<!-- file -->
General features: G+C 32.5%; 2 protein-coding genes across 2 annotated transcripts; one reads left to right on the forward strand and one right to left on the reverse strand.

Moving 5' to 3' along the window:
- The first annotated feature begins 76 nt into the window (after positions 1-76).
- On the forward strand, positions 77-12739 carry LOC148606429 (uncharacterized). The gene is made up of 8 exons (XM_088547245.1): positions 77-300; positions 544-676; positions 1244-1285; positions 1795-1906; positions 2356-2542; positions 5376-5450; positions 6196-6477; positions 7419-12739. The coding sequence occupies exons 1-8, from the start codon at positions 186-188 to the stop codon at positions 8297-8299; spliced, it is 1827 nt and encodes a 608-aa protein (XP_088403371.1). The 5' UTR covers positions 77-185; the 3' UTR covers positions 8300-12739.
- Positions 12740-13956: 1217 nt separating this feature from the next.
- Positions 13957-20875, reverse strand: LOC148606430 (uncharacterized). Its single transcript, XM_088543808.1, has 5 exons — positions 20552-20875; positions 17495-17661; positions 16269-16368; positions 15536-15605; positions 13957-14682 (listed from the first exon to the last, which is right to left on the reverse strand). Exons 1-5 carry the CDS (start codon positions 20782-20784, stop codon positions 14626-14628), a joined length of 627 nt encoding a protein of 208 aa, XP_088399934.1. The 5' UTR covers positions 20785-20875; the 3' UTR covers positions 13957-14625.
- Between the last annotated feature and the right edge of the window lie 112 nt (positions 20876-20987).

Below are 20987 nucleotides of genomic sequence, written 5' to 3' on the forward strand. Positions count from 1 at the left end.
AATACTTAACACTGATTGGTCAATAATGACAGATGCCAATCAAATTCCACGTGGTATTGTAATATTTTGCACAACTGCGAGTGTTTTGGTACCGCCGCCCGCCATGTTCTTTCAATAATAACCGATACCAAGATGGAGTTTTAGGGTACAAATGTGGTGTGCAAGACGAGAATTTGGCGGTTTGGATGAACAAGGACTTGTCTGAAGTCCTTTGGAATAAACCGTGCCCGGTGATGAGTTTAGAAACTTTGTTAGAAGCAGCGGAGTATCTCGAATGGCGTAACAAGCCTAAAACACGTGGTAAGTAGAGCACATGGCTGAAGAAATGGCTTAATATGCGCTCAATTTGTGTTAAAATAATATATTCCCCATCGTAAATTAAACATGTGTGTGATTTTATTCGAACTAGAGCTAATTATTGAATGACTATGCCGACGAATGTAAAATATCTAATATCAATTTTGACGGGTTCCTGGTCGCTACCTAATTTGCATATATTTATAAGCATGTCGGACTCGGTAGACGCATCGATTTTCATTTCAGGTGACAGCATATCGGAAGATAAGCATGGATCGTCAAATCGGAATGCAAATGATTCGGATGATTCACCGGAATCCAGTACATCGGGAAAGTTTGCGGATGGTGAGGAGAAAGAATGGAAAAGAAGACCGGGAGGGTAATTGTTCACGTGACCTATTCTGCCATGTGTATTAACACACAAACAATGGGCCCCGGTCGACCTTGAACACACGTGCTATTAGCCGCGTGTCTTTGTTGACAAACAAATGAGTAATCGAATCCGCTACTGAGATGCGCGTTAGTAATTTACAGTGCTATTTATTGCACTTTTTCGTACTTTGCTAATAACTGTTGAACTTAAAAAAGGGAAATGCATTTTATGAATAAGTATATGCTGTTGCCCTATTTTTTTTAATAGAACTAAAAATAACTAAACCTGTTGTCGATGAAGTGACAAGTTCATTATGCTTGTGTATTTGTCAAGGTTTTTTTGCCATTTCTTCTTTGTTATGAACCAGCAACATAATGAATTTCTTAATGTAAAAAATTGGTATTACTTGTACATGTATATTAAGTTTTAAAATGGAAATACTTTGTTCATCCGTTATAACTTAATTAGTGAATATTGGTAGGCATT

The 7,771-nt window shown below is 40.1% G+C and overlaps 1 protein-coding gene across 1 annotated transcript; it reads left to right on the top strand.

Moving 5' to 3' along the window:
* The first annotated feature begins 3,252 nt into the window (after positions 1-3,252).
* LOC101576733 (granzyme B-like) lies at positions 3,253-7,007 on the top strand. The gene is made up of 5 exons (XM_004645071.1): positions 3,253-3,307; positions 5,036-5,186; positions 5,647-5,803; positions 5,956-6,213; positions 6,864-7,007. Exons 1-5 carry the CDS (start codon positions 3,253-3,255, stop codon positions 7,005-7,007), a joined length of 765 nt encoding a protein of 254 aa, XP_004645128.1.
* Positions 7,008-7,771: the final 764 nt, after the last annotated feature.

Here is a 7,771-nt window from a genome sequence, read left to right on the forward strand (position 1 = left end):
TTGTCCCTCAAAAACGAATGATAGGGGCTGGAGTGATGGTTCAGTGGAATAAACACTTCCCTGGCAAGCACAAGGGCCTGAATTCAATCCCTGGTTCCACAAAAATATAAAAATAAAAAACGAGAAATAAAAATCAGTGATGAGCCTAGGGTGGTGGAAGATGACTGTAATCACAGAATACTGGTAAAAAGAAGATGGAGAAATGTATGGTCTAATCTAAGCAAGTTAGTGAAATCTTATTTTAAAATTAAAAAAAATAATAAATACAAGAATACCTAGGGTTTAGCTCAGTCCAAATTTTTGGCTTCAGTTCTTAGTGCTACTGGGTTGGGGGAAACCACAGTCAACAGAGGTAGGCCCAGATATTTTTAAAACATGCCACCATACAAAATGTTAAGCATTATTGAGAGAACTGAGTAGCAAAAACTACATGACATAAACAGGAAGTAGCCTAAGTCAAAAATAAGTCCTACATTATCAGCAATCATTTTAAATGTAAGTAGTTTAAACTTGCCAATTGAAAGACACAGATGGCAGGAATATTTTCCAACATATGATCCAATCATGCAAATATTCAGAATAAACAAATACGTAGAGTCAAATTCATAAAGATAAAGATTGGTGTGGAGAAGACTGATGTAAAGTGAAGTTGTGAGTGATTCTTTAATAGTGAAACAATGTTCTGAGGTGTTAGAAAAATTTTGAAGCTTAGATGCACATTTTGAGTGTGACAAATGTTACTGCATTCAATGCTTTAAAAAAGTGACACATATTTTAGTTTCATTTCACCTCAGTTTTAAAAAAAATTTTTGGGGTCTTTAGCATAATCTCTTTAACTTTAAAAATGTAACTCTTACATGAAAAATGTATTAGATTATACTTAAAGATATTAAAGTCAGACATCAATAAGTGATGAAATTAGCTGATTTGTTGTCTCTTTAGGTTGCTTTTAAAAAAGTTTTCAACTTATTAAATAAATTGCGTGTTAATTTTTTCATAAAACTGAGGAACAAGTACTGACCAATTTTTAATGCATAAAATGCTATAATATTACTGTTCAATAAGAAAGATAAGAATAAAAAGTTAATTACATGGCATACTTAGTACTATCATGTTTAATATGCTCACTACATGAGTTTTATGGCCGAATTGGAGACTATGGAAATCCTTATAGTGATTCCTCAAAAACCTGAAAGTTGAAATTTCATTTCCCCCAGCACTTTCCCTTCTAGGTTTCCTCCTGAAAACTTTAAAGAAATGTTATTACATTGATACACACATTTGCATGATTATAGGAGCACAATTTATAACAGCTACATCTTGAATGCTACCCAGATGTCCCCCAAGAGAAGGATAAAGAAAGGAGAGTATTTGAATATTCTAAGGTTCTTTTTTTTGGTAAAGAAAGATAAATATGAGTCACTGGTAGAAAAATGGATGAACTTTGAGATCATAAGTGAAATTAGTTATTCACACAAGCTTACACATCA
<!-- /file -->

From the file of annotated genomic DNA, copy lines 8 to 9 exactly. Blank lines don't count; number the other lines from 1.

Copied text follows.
Below are 20987 nucleotides of genomic sequence, written 5' to 3' on the forward strand. Positions count from 1 at the left end.
AATACTTAACACTGATTGGTCAATAATGACAGATGCCAATCAAATTCCACGTGGTATTGTAATATTTTGCACAACTGCGAGTGTTTTGGTACCGCCGCCCGCCATGTTCTTTCAATAATAACCGATACCAAGATGGAGTTTTAGGGTACAAATGTGGTGTGCAAGACGAGAATTTGGCGGTTTGGATGAACAAGGACTTGTCTGAAGTCCTTTGGAATAAACCGTGCCCGGTGATGAGTTTAGAAACTTTGTTAGAAGCAGCGGAGTATCTCGAATGGCGTAACAAGCCTAAAACACGTGGTAAGTAGAGCACATGGCTGAAGAAATGGCTTAATATGCGCTCAATTTGTGTTAAAATAATATATTCCCCATCGTAAATTAAACATGTGTGTGATTTTATTCGAACTAGAGCTAATTATTGAATGACTATGCCGACGAATGTAAAATATCTAATATCAATTTTGACGGGTTCCTGGTCGCTACCTAATTTGCATATATTTATAAGCATGTCGGACTCGGTAGACGCATCGATTTTCATTTCAGGTGACAGCATATCGGAAGATAAGCATGGATCGTCAAATCGGAATGCAAATGATTCGGATGATTCACCGGAATCCAGTACATCGGGAAAGTTTGCGGATGGTGAGGAGAAAGAATGGAAAAGAAGACCGGGAGGGTAATTGTTCACGTGACCTATTCTGCCATGTGTATTAACACACAAACAATGGGCCCCGGTCGACCTTGAACACACGTGCTATTAGCCGCGTGTCTTTGTTGACAAACAAATGAGTAATCGAATCCGCTACTGAGATGCGCGTTAGTAATTTACAGTGCTATTTATTGCACTTTTTCGTACTTTGCTAATAACTGTTGAACTTAAAAAAGGGAAATGCATTTTATGAATAAGTATATGCTGTTGCCCTATTTTTTTTAATAGAACTAAAAATAACTAAACCTGTTGTCGATGAAGTGACAAGTTCATTATGCTTGTGTATTTGTCAAGGTTTTTTTGCCATTTCTTCTTTGTTATGAACCAGCAACATAATGAATTTCTTAATGTAAAAAATTGGTATTACTTGTACATGTATATTAAGTTTTAAAATGGAAATACTTTGTTCATCCGTTATAACTTAATTAGTGAATATTGGTAGGCATT